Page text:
After Foster had departed, Shaibalini slowly filled her pitcher and placing it on her hip, like a cloud riding on the spring breeze, traced back her slow steps home. Setting the pitcher in its accustomed place she entered the sleeping room.

There Shaibalini’s husband, Chandrashekhar, squatting on a small square blanket, with his waist and knees fastened together with a cloth printed with the sacred names of the gods and an earthenware lamp in front, was poring over manuscripts of hand-made paper. A hundred years have now elapsed since the time we are talking of.

Chandrashekhar was about forty. He was tall of stature with a corresponding powerful frame. He had a massive head and a broad forehead marked with sandalwood paste.[1]

“What should I say,” Shaibalini asked herself as she entered the house, “if he wanted to know the cause of my delay?” But when she went in, Chandrashekhar said nothing. At that time he was deeply engaged in elucidating the meaning of a particular verse of the Brahmasuttras[2]Shaibalini laughed out.

Chandrashekhar looked up and said, “Why this untimely lightning flash?”

“I was thinking what an amount of scolding you would give me,” said Shaibalini.

“Scold you for what?”

“Because I am late in returning from the ghât?”

“Exactly so. Are you just come? Why this delay?’, "A white man appeared. Sister-in-law Sundari was on dry land and she ran away leaving me behind. I was in water; It could not get out through fear, and stood immersed up to my throat. When the man had gone away I got out and came.”

“Don’t come again," said Chandrashekhar in a fit of abstraction, and again bent his mind on the commentary of Shankar.

It was gone far into the night. Chandrashekhar was yet engaged in settling questions of real knowledge, illusion, archetype of sound, necessity and other similar matters. Placing her husband’s plate of rice and curry near him as usual, Shaibalini finished her meal and lay down on a bed in a corner of the room and was soon fast asleep.

In this matter she had her husband’s permission.[3] Chandrashekhar used to carry his studies deep into the night and he was not in the habit of retiring after finishing his evening meal early.

Suddenly the deep hooting of an owl from a neigh-bouring housetop was heard. Then Chandrashekhar became aware that night had far advanced and tied up his manuscripts. Keeping them in their wonted place he stood up to stretch his limbs. Through the open casement his eyes fell on Nature smiling in the rays of the moon. The pencilled moonbeams clustering through the window had fallen on the sleeping beauty of Shaibalini’s face. Chandrashekhar saw with rapture in his heart, that in his house (likened to a tank) the lotus had bloomed in the light of the moon. He stood and stood, and with pleasure-dilated eyes drank in the irreproachable beauty of her countenance. Under the deep black eyebrow like a pencilled bow, he observed her lotus—like eyes remaining closed like sleeping lotus-buds, and marked the soft parallel lines in the long eye-lashes. He marked the small delicate hand resting against the cheek under the influence of sleep, as if a multitude had been heaped on a mass of flowers. The pressure of the hand had parted a little the beautiful luscious lips red with the stain of betel juice partially disclosing the pearly rows of her teeth. Anon the sleeping Shaibalini seemed to smile in some pleasant dream, and it seemed as though a flash of lightning swept across a moonlight sheet, and again the face resumed its former deep-sleep calm. Tears began to flow from Chandrashekhar’s eyes at the sight of the happy face of that girl of twenty reposing in the calm of deep slumber without a trace of voluptuousness about it.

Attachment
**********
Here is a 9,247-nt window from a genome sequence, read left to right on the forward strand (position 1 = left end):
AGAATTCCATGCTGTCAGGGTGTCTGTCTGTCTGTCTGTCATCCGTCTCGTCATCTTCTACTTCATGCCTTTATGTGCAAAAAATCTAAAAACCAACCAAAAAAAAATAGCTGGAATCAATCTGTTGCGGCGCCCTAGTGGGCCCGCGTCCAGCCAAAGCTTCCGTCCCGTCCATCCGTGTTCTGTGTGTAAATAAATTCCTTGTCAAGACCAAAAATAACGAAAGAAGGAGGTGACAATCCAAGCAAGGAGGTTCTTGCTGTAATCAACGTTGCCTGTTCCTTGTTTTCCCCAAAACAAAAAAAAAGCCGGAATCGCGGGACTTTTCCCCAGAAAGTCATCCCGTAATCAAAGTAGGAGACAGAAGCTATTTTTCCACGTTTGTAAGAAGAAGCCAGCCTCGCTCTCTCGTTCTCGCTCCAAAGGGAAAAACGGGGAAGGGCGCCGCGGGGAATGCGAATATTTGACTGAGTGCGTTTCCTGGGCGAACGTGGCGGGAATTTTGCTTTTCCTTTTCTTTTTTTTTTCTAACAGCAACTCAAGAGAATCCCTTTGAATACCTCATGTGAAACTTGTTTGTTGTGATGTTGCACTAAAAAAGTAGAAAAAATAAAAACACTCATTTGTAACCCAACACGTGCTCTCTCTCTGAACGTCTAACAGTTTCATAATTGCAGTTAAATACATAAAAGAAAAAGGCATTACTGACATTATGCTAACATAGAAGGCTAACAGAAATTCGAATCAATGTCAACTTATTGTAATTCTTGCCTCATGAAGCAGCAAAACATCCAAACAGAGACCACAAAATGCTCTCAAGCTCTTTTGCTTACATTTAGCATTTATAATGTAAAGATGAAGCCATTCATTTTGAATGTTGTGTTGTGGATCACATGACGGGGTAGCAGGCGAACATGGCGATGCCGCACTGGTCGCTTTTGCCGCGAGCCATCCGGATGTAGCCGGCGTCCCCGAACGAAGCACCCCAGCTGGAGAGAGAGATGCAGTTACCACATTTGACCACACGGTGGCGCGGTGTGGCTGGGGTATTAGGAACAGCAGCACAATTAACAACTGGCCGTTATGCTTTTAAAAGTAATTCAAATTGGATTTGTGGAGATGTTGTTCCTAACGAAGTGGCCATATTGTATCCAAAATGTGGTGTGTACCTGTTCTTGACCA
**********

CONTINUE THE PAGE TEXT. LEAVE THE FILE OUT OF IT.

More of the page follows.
The beauty of Shaibalini’s face quiescent in a profound sleep melted him into tears. “Alas! why did I marry her?” he thought. “This flower would adorn a King’s Crown. Why did I bring this jewel into the but of a learned Brahmin? By bringing her here I have rendered myself happy no doubt, but what is her happiness in it! Considering my age it is impossible to expect any love from her. Nor is there any chance of my love satisfying the craving of her mind. Moreover, I am always busy with my books; when shall I think of her happiness? By handling my books what pleasure can a young girl like her have? I am extremely selfish about my own happiness, and that is what prompted me to marry her. What shall I do now? Shall I throw my books collected at so much trouble into water and make the lotus-like face of a woman the be-all and end-all of mv existence? Fie! fie! I shall not be able to do that. Then will this innocent girl make the scapegoat to expiate my sin? Did I sever this beautiful flower from its stem to be consumed in the fierce flames of a disappointed youth?”

In these thoughts Chandrashekhar forgot to take his meal. The next morning a message came from the Chief Secretary of the Nawab desiring him to come to Murshidabad. The Nawab had some business with him.

  1. Marking the forehead with sandalwood paste forms part of the religious ceremonial of a Hindu.
  2. This is one of the sacred books of the Hindus.
  3. With the Bengali Hindus it is not usual for the wife to take her meal before the husband takes his.